Will schools open in September? This simple question has become one of the most contested issues in NYC this summer. Earlier this month, Mayor Bill de Blasio released plans for schools to reopen as scheduled on Sept 10 with blended learning, a mix of remote and in-person instruction. Governor Andrew Cuomo responded with an update on the academic year by outlining the state's "data-driven guidance for reopening schools." Now, some NYC officials are considering a delayed start to the new year. Public Advocate Jumaane Williams just proposed that schools push back opening until October for elementary school, and January for middle and high school. He addresses issues that currently remain uncertain, including: • Setting a budget to make possible any necessary infrastructure changes • Conducting a childcare survey to gauge needs • Engaging a reopening task force driven by the Department of Health and Mental Hygiene By framing school reopening a health issue, rather than primarily an economic or political issue, Williams echoes City Council member and Education Chair Mark Treyger, who tweeted that the "school year should begin later in the fall to allow for DOE & schools to fully plan and program a safe reopening." THREAD: Here’s the 411 on my School Reopening Plan: - School year should begin later in the fall to allow for DOE & schools to fully plan and program a safe reopening- Prioritize access to in-person instruction for younger students, students w
The GIANT Room reveals its reopening plans and a new installation
Good news for families with STEAM-minded kids: The GIANT Room, the maker space and gallery in Chelsea, will reopen in August. When the innovation hub opened last year, it was an immediate hit with creative thinkers ages 3–12 excited to work with 3-D printers, painting spaces, laser cutters and other innovative tools that engage curious minds. We can attest that visiting the GIANT Room is one of the best things to do with kids in NYC—it's up there with treating everybody to a cone of the best soft-serve spots in the city. The GIANT Room will reopen on Thursday, August 6 with "Futurescaping," an installation by artist Lexy Ho-Tai that features a utopian world called "Kookerville" made from found and recycled materials. The virtual gallery opening will include a puppet-making workshop and will take place online via Zoom. (RSVP here to attend the free event.) Photograph: Courtesy GIANT Room Visitors can stop by the GIANT Room on Tuesdays and Wednesdays 10am–4pm to see the installation, pick up free activities and purchase STEAM kits designed by the staff. More free online workshops will take place in the coming weeks. In addition, families or pods can book a private session and have the entire GIANT Room to themselves. Two-hour private sessions are held Thursdays, Fridays and Saturdays, and cost $500 for up to six children and two adults. You'll get to use all of the GIANT Room's tools and maker spaces, and the team will structure activities and workshops based on your int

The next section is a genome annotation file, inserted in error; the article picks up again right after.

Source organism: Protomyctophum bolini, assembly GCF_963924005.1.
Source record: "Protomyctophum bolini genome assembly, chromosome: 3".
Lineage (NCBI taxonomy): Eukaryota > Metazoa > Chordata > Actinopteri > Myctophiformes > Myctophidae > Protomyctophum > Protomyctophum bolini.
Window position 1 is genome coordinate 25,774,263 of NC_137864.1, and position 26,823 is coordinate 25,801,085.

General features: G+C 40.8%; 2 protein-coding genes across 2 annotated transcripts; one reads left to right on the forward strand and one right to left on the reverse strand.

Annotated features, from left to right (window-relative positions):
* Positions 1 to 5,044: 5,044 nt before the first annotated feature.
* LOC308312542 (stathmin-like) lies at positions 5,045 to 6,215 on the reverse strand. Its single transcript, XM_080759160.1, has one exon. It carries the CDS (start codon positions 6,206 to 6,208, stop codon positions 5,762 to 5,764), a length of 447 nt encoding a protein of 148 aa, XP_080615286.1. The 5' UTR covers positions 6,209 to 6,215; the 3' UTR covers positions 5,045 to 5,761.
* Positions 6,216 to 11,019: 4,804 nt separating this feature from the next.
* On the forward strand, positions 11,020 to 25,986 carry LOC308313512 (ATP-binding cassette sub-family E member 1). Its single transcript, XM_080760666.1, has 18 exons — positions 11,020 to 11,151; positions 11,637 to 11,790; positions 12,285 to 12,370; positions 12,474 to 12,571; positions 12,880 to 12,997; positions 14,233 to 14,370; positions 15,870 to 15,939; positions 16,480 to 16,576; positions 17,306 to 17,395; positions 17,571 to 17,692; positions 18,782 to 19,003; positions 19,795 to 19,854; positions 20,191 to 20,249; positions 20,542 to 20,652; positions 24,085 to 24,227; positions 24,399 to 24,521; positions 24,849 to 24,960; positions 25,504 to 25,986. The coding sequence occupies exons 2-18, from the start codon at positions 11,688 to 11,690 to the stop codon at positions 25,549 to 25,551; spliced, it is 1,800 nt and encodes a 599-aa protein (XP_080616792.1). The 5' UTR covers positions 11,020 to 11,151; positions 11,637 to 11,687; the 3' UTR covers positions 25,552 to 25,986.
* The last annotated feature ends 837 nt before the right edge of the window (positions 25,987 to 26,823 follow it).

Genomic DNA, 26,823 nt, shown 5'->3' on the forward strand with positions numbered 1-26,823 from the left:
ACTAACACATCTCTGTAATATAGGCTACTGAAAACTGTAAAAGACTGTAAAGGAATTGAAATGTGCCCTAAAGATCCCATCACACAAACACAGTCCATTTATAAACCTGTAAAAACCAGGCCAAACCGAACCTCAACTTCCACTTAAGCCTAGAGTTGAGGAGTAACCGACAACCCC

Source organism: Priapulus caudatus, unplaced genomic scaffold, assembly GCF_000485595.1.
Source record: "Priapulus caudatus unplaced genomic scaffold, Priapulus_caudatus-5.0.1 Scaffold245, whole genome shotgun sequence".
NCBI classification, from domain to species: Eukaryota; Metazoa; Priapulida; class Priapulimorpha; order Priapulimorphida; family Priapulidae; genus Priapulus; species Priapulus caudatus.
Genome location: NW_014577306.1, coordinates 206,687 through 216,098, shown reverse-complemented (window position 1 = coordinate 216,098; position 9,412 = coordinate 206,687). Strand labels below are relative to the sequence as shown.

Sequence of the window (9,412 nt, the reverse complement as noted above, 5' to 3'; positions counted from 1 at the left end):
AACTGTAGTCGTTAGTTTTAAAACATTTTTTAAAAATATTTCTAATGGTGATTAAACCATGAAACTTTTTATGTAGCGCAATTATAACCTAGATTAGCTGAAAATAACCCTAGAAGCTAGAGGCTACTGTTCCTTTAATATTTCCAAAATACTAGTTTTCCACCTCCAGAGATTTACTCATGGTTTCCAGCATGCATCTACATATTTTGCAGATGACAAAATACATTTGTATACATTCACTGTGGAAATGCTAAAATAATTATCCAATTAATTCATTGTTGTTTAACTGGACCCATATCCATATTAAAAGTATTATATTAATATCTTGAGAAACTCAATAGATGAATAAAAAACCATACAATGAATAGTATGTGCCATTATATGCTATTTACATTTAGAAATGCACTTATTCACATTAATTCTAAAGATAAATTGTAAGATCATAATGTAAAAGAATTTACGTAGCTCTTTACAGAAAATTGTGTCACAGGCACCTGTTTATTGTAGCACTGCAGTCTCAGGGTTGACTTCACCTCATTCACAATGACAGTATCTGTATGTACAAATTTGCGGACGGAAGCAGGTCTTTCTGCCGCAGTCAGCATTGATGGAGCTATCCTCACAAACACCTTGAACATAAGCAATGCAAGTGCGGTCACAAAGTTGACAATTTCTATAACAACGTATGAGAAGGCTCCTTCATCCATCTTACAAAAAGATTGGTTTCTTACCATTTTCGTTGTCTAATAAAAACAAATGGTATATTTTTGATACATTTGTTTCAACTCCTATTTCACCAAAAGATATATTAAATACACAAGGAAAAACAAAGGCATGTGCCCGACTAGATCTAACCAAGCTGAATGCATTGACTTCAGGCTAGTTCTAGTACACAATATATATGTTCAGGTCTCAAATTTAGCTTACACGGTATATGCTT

Need last-minute camp plans? These programs are here to help!